Even with all the publicity surrounding the issue of financial fraud in the last decade, most auditors, investors, and other professionals still do not “get it” when it comes to detecting fraud. Traditional financial statement audits were never designed to detect fraud.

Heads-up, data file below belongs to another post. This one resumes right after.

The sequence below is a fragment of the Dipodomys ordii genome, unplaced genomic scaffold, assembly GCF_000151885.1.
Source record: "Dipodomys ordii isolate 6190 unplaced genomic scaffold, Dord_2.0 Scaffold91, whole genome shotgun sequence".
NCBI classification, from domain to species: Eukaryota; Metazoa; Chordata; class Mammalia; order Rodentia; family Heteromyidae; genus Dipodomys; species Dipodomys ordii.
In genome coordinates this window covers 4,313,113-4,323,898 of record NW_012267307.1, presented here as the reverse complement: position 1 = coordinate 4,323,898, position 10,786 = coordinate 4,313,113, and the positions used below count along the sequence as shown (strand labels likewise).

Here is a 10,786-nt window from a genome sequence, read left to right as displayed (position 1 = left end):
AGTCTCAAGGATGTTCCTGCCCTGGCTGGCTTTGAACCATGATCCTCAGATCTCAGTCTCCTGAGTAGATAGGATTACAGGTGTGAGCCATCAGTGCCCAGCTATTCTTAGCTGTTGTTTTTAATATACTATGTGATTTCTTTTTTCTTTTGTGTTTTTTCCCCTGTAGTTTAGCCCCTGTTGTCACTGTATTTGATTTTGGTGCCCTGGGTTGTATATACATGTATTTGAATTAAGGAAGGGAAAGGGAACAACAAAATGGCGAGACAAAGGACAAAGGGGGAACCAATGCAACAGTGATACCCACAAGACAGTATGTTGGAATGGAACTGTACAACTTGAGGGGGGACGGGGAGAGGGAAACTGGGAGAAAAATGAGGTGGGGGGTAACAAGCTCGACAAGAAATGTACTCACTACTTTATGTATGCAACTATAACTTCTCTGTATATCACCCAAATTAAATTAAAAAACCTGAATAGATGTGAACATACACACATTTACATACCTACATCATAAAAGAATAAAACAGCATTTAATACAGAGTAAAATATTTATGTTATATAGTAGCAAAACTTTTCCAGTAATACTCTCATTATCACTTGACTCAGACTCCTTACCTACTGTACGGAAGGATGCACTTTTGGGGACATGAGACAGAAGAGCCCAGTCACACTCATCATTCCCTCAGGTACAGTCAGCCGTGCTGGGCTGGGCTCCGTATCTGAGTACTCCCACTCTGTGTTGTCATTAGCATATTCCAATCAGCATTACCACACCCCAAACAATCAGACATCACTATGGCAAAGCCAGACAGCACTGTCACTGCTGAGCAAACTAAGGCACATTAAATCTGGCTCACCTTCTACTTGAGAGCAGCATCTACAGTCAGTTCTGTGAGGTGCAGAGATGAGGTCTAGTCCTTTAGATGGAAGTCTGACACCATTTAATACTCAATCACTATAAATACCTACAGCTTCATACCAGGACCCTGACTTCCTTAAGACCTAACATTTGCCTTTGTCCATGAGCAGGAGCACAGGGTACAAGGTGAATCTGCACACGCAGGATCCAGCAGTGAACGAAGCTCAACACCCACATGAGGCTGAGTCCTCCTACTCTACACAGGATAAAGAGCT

The audit is simply a process by which auditors check the company’s math and application of accounting rules. Auditors examine a very small percentage of transactions. Fraud is rarely detected by financial statement audits because they are not aimed at doing so. However, sometimes fraud is detected by auditors, and they can increase their chances of finding fraud if they are so inclined. There are opportunities during each financial statement audit to find fraud, if only the auditors are diligent. One of the keys to becoming better at detecting fraud is by understanding why auditors so often do not find fraud.